Hot Coffee

Hot Coffee

DVD - 2011
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Analyzes and discuses so called "frivolous law suits" and the impact of tort reform on the United States judicial system. Discusses several cases and relates each to tort reform in the U.S.: Liebeck v. McDonald's Restaurants (public relations campaign to instigate tort reform); Colin Gourley's malpractice lawsuit and caps on damages; the prosecution of Mississippi Justice Oliver Diaz and judicial elections; Jamie Leigh Jones v. Halliburton Co. and mandatory arbitration. Exposes how corporations spent millions on a propaganda campaign to distort Americans' view of lawsuits, forever changing the civil justice system. From the infamous case of the woman who sued McDonalds over spilled coffee to the saga of the Mississippi Supreme Court Justice deemed 'not corporate enough' by business interests, this program tears apart the conventional wisdom about 'frivolous lawsuits.'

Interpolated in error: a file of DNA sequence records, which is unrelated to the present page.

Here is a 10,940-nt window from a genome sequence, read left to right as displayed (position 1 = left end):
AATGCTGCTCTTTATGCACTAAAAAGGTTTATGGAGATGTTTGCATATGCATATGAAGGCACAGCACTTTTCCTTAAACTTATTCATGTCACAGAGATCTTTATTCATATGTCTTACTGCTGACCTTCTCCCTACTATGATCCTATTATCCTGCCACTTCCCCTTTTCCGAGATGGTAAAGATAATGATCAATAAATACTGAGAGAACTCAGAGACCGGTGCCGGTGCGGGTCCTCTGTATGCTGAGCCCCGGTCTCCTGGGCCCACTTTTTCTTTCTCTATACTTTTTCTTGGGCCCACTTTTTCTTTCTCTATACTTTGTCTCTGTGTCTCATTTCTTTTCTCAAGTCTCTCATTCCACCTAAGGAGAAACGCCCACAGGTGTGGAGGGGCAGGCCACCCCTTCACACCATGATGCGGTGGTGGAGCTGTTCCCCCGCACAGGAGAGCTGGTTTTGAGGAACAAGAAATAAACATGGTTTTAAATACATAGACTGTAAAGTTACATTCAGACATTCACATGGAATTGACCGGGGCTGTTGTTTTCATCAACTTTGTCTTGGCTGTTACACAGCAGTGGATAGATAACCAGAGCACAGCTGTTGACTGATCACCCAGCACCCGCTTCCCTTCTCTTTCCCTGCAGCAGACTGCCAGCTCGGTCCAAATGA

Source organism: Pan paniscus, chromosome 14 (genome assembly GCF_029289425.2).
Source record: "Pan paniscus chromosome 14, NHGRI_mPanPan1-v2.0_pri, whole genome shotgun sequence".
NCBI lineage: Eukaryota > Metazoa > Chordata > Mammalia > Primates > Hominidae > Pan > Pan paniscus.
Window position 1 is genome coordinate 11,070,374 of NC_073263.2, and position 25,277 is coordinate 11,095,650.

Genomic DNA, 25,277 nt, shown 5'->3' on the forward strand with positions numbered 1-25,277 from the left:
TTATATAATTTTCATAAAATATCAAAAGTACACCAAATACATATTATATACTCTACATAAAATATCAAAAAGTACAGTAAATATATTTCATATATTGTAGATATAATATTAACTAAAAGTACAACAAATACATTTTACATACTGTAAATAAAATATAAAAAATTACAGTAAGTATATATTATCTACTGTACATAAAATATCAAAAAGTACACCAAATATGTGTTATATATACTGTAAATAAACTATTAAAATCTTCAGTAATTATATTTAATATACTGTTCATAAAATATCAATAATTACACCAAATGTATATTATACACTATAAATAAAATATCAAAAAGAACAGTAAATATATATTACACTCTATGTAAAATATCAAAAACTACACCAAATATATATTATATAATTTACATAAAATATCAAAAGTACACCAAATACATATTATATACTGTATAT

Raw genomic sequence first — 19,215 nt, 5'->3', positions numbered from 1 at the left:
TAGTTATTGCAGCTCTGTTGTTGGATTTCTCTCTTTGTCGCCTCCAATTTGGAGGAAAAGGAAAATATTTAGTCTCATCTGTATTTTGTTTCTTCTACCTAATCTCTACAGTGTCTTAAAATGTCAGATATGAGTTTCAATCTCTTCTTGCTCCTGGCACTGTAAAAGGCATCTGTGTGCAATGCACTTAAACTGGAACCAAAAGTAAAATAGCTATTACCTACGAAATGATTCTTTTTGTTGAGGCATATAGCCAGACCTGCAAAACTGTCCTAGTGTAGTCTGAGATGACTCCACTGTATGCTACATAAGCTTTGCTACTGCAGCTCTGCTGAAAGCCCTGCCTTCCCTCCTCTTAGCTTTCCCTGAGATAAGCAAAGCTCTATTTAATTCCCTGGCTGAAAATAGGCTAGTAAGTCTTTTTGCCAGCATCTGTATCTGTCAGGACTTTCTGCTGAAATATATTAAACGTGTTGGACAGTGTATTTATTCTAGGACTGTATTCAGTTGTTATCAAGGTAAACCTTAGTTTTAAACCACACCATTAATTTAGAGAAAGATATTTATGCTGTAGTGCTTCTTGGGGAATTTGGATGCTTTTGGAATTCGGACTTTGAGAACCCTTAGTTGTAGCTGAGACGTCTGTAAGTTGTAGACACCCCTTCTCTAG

Publisher: [United States] : Docurama Films : New Video, c2011.
ISBN: 9781422973196
Branch Call Number: 346.76 HOT
Characteristics: 1 videodisc (ca. 86 min.) : sd., col. ; 4 3/4 in.


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Sep 24, 2018